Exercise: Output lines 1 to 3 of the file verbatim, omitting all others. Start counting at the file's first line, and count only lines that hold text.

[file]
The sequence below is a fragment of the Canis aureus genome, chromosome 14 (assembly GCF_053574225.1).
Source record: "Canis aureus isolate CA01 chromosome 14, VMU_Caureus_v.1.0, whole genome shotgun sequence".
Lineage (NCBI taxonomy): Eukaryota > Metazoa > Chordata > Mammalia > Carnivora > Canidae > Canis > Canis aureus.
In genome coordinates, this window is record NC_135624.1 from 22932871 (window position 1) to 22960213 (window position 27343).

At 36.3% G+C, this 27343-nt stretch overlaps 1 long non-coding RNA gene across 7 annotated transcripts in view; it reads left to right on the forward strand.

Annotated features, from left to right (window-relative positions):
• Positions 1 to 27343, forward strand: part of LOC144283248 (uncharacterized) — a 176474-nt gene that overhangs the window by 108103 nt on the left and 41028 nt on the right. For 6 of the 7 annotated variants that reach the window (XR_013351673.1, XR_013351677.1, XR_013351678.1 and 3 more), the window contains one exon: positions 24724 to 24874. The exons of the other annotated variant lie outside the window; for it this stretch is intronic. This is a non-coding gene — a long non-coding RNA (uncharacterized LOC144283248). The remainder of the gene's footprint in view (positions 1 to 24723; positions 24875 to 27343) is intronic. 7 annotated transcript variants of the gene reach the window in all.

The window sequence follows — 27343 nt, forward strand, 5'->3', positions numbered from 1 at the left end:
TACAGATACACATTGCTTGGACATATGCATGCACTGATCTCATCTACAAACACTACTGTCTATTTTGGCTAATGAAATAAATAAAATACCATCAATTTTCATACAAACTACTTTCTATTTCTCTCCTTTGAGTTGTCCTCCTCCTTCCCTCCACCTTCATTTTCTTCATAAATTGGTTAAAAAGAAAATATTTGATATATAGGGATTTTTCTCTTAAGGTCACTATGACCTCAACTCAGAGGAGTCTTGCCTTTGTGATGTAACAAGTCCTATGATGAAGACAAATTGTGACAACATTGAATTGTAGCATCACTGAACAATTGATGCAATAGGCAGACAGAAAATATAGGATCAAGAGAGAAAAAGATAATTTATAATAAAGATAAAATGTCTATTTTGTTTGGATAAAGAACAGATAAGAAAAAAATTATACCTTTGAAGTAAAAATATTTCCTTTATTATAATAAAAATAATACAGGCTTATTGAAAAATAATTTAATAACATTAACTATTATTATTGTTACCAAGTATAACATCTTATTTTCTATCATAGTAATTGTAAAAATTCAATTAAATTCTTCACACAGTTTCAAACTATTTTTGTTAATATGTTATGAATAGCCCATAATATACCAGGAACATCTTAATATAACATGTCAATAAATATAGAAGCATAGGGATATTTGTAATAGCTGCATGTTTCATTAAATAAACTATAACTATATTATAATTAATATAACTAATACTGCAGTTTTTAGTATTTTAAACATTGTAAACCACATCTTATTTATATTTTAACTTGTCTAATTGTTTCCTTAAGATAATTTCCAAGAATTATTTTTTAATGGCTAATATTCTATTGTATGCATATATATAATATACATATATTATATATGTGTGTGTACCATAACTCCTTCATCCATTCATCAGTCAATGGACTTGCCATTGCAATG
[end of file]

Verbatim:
The sequence below is a fragment of the Canis aureus genome, chromosome 14 (assembly GCF_053574225.1).
Source record: "Canis aureus isolate CA01 chromosome 14, VMU_Caureus_v.1.0, whole genome shotgun sequence".
Lineage (NCBI taxonomy): Eukaryota > Metazoa > Chordata > Mammalia > Carnivora > Canidae > Canis > Canis aureus.